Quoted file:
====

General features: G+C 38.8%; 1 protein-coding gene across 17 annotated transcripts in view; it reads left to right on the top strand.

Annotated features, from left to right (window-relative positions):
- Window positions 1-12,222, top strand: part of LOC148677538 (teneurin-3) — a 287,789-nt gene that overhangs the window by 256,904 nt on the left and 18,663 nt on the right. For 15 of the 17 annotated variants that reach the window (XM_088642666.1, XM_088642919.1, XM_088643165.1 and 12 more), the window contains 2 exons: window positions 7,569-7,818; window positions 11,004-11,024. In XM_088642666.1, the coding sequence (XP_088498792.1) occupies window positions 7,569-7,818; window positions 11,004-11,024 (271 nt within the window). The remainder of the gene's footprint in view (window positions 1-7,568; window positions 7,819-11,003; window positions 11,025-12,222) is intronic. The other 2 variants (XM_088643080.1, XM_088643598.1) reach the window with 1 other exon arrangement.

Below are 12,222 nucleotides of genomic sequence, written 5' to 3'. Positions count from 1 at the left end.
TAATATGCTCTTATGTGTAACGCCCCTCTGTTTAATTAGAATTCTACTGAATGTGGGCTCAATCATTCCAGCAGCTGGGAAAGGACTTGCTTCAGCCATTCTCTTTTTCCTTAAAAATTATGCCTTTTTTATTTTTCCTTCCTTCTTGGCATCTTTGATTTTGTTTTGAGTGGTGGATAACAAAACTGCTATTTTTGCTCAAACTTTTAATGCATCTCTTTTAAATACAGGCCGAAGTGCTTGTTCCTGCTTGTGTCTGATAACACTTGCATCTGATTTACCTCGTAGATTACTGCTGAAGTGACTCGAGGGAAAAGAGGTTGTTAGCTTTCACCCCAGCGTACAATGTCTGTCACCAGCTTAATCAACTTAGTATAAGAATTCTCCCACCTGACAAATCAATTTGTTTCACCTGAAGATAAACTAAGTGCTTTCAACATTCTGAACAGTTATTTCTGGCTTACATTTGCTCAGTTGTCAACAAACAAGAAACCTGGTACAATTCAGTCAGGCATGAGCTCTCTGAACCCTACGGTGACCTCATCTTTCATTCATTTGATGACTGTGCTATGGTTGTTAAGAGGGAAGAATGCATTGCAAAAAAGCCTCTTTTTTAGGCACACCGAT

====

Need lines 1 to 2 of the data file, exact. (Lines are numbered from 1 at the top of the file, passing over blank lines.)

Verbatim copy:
General features: G+C 38.8%; 1 protein-coding gene across 17 annotated transcripts in view; it reads left to right on the top strand.

Annotated features, from left to right (window-relative positions):